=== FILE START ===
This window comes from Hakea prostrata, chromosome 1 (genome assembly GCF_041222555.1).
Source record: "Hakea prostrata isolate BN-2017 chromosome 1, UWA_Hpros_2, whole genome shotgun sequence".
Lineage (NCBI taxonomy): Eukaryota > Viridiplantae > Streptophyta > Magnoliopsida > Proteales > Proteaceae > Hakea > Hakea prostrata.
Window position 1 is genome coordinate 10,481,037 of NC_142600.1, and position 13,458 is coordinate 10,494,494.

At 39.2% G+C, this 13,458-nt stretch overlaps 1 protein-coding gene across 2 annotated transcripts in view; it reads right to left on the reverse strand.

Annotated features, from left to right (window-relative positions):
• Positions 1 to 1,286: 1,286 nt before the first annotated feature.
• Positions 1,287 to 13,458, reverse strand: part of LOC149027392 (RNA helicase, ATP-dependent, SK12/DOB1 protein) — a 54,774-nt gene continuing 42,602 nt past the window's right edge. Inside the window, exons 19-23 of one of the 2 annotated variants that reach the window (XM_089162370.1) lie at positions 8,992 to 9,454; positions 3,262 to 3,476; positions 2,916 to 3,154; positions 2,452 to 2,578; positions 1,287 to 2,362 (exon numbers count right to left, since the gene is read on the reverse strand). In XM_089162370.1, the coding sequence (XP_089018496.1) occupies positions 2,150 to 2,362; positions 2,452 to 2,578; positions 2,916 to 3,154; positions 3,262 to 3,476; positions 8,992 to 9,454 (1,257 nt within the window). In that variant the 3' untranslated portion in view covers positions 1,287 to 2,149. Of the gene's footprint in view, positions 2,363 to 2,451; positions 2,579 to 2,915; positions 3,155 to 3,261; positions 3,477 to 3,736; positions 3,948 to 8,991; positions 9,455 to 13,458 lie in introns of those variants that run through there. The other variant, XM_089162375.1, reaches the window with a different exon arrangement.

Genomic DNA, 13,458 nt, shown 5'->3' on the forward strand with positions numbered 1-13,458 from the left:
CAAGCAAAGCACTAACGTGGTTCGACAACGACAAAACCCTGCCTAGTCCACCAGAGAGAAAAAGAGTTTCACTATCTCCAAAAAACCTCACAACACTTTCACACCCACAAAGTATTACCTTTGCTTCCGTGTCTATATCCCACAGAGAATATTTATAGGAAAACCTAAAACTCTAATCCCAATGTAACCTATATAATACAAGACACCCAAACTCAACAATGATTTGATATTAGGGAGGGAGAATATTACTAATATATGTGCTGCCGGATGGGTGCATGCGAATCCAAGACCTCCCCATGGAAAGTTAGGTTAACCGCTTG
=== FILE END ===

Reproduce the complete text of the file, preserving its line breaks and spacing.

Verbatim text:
This window comes from Hakea prostrata, chromosome 1 (genome assembly GCF_041222555.1).
Source record: "Hakea prostrata isolate BN-2017 chromosome 1, UWA_Hpros_2, whole genome shotgun sequence".
Lineage (NCBI taxonomy): Eukaryota > Viridiplantae > Streptophyta > Magnoliopsida > Proteales > Proteaceae > Hakea > Hakea prostrata.
Window position 1 is genome coordinate 10,481,037 of NC_142600.1, and position 13,458 is coordinate 10,494,494.

At 39.2% G+C, this 13,458-nt stretch overlaps 1 protein-coding gene across 2 annotated transcripts in view; it reads right to left on the reverse strand.

Annotated features, from left to right (window-relative positions):
• Positions 1 to 1,286: 1,286 nt before the first annotated feature.
• Positions 1,287 to 13,458, reverse strand: part of LOC149027392 (RNA helicase, ATP-dependent, SK12/DOB1 protein) — a 54,774-nt gene continuing 42,602 nt past the window's right edge. Inside the window, exons 19-23 of one of the 2 annotated variants that reach the window (XM_089162370.1) lie at positions 8,992 to 9,454; positions 3,262 to 3,476; positions 2,916 to 3,154; positions 2,452 to 2,578; positions 1,287 to 2,362 (exon numbers count right to left, since the gene is read on the reverse strand). In XM_089162370.1, the coding sequence (XP_089018496.1) occupies positions 2,150 to 2,362; positions 2,452 to 2,578; positions 2,916 to 3,154; positions 3,262 to 3,476; positions 8,992 to 9,454 (1,257 nt within the window). In that variant the 3' untranslated portion in view covers positions 1,287 to 2,149. Of the gene's footprint in view, positions 2,363 to 2,451; positions 2,579 to 2,915; positions 3,155 to 3,261; positions 3,477 to 3,736; positions 3,948 to 8,991; positions 9,455 to 13,458 lie in introns of those variants that run through there. The other variant, XM_089162375.1, reaches the window with a different exon arrangement.

Genomic DNA, 13,458 nt, shown 5'->3' on the forward strand with positions numbered 1-13,458 from the left:
CAAGCAAAGCACTAACGTGGTTCGACAACGACAAAACCCTGCCTAGTCCACCAGAGAGAAAAAGAGTTTCACTATCTCCAAAAAACCTCACAACACTTTCACACCCACAAAGTATTACCTTTGCTTCCGTGTCTATATCCCACAGAGAATATTTATAGGAAAACCTAAAACTCTAATCCCAATGTAACCTATATAATACAAGACACCCAAACTCAACAATGATTTGATATTAGGGAGGGAGAATATTACTAATATATGTGCTGCCGGATGGGTGCATGCGAATCCAAGACCTCCCCATGGAAAGTTAGGTTAACCGCTTG